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Framing social security reform: Behavioral responses to changes in the full retirement age

Listed author(s):
  • Luc Behaghel

    (PSE - Paris-Jourdan Sciences Economiques - ENS Paris - École normale supérieure - Paris - INRA - Institut National de la Recherche Agronomique - EHESS - École des hautes études en sciences sociales - ENPC - École des Ponts ParisTech - CNRS - Centre National de la Recherche Scientifique, PSE - Paris School of Economics, CREST - Centre de Recherche en Économie et Statistique - INSEE - ENSAE ParisTech - École Nationale de la Statistique et de l'Administration Économique)

  • David M. Blau

    (OSU - Ohio State University [Columbus])

We use a US Social Security reform as a quasi-experiment to provide evidence on framing effects in retirement behavior. The reform increased the full retirement age (FRA) from 65 to 66 in two month increments per year of birth for cohorts born from 1938 to 1943. We find strong evidence that the spike in the benefit claiming hazard at 65 moved in lockstep along with the FRA. Results on self-reported retirement and exit from employment are less clear-cut, but go in the same direction. The responsiveness to the new FRA is stronger for people with higher cognitive skills. We interpret the findings as evidence of reference dependence with loss aversion. We develop a simple labor supply model with reference dependence that can explain the results. The model has potentially important implications for framing of future Social Security reforms.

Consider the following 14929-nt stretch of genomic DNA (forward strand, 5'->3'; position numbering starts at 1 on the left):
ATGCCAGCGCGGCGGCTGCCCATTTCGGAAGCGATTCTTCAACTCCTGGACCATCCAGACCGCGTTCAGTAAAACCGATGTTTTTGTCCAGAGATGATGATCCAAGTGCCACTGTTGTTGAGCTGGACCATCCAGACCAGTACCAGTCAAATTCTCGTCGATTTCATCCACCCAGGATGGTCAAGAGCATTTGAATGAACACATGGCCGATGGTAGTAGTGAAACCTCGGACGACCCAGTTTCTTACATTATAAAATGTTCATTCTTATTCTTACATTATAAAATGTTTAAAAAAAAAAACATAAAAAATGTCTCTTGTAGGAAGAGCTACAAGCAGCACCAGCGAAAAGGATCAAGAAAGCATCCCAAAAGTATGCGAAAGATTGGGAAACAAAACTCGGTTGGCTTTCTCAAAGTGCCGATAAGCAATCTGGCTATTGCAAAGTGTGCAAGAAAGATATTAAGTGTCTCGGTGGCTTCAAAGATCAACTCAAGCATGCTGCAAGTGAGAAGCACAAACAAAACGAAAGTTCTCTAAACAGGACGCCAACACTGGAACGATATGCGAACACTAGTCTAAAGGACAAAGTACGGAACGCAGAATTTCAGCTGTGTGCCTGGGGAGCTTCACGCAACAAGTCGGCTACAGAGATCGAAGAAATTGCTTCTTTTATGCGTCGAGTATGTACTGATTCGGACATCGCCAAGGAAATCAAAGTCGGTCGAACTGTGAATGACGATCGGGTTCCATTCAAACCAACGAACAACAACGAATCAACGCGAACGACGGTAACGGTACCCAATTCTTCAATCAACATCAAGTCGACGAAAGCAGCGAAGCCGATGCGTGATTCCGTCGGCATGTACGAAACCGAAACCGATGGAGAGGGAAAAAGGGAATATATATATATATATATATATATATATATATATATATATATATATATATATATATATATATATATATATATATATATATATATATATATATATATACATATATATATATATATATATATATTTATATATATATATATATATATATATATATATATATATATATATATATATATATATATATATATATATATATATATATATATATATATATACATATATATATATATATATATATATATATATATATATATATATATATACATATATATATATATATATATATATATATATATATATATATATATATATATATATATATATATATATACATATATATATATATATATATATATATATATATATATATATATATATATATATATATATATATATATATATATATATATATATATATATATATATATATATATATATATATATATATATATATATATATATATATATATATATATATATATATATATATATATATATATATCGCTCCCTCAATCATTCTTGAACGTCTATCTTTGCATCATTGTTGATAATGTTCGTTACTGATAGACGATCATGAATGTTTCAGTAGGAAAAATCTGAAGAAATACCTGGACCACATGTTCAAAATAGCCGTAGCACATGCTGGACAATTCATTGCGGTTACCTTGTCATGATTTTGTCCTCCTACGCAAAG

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Paper provided by HAL in its series PSE Working Papers with number halshs-00564950.

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Date of creation: Nov 2010
Handle: RePEc:hal:psewpa:halshs-00564950
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